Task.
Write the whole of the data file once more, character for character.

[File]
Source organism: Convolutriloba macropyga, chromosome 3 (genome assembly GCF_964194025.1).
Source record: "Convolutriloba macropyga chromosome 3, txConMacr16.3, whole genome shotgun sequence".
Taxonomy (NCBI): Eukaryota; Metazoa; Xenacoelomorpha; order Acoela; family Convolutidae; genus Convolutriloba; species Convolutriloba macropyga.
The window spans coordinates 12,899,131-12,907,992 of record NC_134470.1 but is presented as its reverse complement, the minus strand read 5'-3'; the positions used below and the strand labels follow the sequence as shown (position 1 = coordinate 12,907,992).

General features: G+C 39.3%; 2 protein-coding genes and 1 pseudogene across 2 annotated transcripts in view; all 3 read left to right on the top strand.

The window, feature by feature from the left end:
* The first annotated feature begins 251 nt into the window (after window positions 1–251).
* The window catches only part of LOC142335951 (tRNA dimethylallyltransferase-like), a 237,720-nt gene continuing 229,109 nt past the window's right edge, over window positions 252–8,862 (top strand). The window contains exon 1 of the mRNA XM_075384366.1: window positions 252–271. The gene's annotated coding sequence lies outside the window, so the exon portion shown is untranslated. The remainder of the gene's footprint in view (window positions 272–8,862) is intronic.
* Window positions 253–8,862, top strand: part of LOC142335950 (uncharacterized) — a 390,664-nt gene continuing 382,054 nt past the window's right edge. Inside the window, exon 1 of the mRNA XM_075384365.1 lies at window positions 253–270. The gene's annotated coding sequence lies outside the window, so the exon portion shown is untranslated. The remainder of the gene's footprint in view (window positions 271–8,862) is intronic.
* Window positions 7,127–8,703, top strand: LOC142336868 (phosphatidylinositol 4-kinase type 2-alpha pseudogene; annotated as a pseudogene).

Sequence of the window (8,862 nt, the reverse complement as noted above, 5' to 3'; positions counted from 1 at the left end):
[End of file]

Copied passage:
Source organism: Convolutriloba macropyga, chromosome 3 (genome assembly GCF_964194025.1).
Source record: "Convolutriloba macropyga chromosome 3, txConMacr16.3, whole genome shotgun sequence".
Taxonomy (NCBI): Eukaryota; Metazoa; Xenacoelomorpha; order Acoela; family Convolutidae; genus Convolutriloba; species Convolutriloba macropyga.
The window spans coordinates 12,899,131-12,907,992 of record NC_134470.1 but is presented as its reverse complement, the minus strand read 5'-3'; the positions used below and the strand labels follow the sequence as shown (position 1 = coordinate 12,907,992).

General features: G+C 39.3%; 2 protein-coding genes and 1 pseudogene across 2 annotated transcripts in view; all 3 read left to right on the top strand.

The window, feature by feature from the left end:
* The first annotated feature begins 251 nt into the window (after window positions 1–251).
* The window catches only part of LOC142335951 (tRNA dimethylallyltransferase-like), a 237,720-nt gene continuing 229,109 nt past the window's right edge, over window positions 252–8,862 (top strand). The window contains exon 1 of the mRNA XM_075384366.1: window positions 252–271. The gene's annotated coding sequence lies outside the window, so the exon portion shown is untranslated. The remainder of the gene's footprint in view (window positions 272–8,862) is intronic.
* Window positions 253–8,862, top strand: part of LOC142335950 (uncharacterized) — a 390,664-nt gene continuing 382,054 nt past the window's right edge. Inside the window, exon 1 of the mRNA XM_075384365.1 lies at window positions 253–270. The gene's annotated coding sequence lies outside the window, so the exon portion shown is untranslated. The remainder of the gene's footprint in view (window positions 271–8,862) is intronic.
* Window positions 7,127–8,703, top strand: LOC142336868 (phosphatidylinositol 4-kinase type 2-alpha pseudogene; annotated as a pseudogene).

Sequence of the window (8,862 nt, the reverse complement as noted above, 5' to 3'; positions counted from 1 at the left end):